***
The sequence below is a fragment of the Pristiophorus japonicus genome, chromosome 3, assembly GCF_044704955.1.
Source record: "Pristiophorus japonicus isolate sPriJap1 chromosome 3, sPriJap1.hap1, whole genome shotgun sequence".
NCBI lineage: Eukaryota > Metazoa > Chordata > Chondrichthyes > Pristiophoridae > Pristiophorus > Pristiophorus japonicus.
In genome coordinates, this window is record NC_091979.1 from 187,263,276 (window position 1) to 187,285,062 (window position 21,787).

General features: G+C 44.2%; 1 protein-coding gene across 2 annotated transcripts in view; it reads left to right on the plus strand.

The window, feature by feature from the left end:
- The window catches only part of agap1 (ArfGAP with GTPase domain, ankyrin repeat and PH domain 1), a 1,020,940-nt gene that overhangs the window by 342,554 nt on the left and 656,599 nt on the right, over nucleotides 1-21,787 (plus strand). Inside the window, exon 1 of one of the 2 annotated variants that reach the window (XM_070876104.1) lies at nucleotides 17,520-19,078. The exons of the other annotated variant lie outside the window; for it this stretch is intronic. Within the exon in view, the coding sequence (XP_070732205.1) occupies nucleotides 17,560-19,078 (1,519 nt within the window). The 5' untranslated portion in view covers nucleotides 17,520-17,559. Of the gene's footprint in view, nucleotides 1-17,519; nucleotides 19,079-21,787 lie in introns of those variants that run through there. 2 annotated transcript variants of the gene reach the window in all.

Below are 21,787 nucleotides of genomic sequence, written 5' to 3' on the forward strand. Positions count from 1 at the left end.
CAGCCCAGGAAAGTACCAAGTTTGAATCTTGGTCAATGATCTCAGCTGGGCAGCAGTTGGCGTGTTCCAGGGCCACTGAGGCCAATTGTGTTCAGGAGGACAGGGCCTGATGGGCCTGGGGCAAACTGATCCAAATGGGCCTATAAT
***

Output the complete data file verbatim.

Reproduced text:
The sequence below is a fragment of the Pristiophorus japonicus genome, chromosome 3, assembly GCF_044704955.1.
Source record: "Pristiophorus japonicus isolate sPriJap1 chromosome 3, sPriJap1.hap1, whole genome shotgun sequence".
NCBI lineage: Eukaryota > Metazoa > Chordata > Chondrichthyes > Pristiophoridae > Pristiophorus > Pristiophorus japonicus.
In genome coordinates, this window is record NC_091979.1 from 187,263,276 (window position 1) to 187,285,062 (window position 21,787).

General features: G+C 44.2%; 1 protein-coding gene across 2 annotated transcripts in view; it reads left to right on the plus strand.

The window, feature by feature from the left end:
- The window catches only part of agap1 (ArfGAP with GTPase domain, ankyrin repeat and PH domain 1), a 1,020,940-nt gene that overhangs the window by 342,554 nt on the left and 656,599 nt on the right, over nucleotides 1-21,787 (plus strand). Inside the window, exon 1 of one of the 2 annotated variants that reach the window (XM_070876104.1) lies at nucleotides 17,520-19,078. The exons of the other annotated variant lie outside the window; for it this stretch is intronic. Within the exon in view, the coding sequence (XP_070732205.1) occupies nucleotides 17,560-19,078 (1,519 nt within the window). The 5' untranslated portion in view covers nucleotides 17,520-17,559. Of the gene's footprint in view, nucleotides 1-17,519; nucleotides 19,079-21,787 lie in introns of those variants that run through there. 2 annotated transcript variants of the gene reach the window in all.

Below are 21,787 nucleotides of genomic sequence, written 5' to 3' on the forward strand. Positions count from 1 at the left end.
CAGCCCAGGAAAGTACCAAGTTTGAATCTTGGTCAATGATCTCAGCTGGGCAGCAGTTGGCGTGTTCCAGGGCCACTGAGGCCAATTGTGTTCAGGAGGACAGGGCCTGATGGGCCTGGGGCAAACTGATCCAAATGGGCCTATAAT